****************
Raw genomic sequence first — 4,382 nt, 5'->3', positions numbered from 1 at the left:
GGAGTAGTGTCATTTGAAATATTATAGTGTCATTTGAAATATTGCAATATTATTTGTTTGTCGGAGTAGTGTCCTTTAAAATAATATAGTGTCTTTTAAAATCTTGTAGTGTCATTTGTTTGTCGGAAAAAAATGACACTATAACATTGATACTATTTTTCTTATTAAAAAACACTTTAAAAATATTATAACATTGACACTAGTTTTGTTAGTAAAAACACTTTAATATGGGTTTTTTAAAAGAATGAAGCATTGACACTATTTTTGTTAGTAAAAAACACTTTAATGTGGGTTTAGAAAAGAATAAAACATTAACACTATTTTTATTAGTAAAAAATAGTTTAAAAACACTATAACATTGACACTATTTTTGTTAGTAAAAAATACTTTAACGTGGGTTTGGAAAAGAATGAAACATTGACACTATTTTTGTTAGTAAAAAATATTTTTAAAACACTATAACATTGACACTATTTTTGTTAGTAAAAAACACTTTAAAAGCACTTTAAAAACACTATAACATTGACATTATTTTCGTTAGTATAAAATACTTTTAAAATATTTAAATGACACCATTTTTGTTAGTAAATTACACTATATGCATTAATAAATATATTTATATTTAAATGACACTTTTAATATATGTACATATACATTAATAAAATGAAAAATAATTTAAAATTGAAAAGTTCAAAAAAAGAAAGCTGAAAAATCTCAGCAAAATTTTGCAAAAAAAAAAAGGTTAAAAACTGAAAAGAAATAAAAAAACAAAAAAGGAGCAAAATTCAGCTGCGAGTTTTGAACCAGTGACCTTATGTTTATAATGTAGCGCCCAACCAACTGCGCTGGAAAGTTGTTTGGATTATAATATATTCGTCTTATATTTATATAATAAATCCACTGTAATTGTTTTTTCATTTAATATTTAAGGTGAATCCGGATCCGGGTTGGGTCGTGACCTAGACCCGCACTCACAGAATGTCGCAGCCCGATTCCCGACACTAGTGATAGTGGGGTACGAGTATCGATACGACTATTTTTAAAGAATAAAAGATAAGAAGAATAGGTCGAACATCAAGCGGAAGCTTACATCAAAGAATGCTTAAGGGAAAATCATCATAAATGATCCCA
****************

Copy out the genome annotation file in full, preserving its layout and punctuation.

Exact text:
Raw genomic sequence first — 4,382 nt, 5'->3', positions numbered from 1 at the left:
GGAGTAGTGTCATTTGAAATATTATAGTGTCATTTGAAATATTGCAATATTATTTGTTTGTCGGAGTAGTGTCCTTTAAAATAATATAGTGTCTTTTAAAATCTTGTAGTGTCATTTGTTTGTCGGAAAAAAATGACACTATAACATTGATACTATTTTTCTTATTAAAAAACACTTTAAAAATATTATAACATTGACACTAGTTTTGTTAGTAAAAACACTTTAATATGGGTTTTTTAAAAGAATGAAGCATTGACACTATTTTTGTTAGTAAAAAACACTTTAATGTGGGTTTAGAAAAGAATAAAACATTAACACTATTTTTATTAGTAAAAAATAGTTTAAAAACACTATAACATTGACACTATTTTTGTTAGTAAAAAATACTTTAACGTGGGTTTGGAAAAGAATGAAACATTGACACTATTTTTGTTAGTAAAAAATATTTTTAAAACACTATAACATTGACACTATTTTTGTTAGTAAAAAACACTTTAAAAGCACTTTAAAAACACTATAACATTGACATTATTTTCGTTAGTATAAAATACTTTTAAAATATTTAAATGACACCATTTTTGTTAGTAAATTACACTATATGCATTAATAAATATATTTATATTTAAATGACACTTTTAATATATGTACATATACATTAATAAAATGAAAAATAATTTAAAATTGAAAAGTTCAAAAAAAGAAAGCTGAAAAATCTCAGCAAAATTTTGCAAAAAAAAAAAGGTTAAAAACTGAAAAGAAATAAAAAAACAAAAAAGGAGCAAAATTCAGCTGCGAGTTTTGAACCAGTGACCTTATGTTTATAATGTAGCGCCCAACCAACTGCGCTGGAAAGTTGTTTGGATTATAATATATTCGTCTTATATTTATATAATAAATCCACTGTAATTGTTTTTTCATTTAATATTTAAGGTGAATCCGGATCCGGGTTGGGTCGTGACCTAGACCCGCACTCACAGAATGTCGCAGCCCGATTCCCGACACTAGTGATAGTGGGGTACGAGTATCGATACGACTATTTTTAAAGAATAAAAGATAAGAAGAATAGGTCGAACATCAAGCGGAAGCTTACATCAAAGAATGCTTAAGGGAAAATCATCATAAATGATCCCA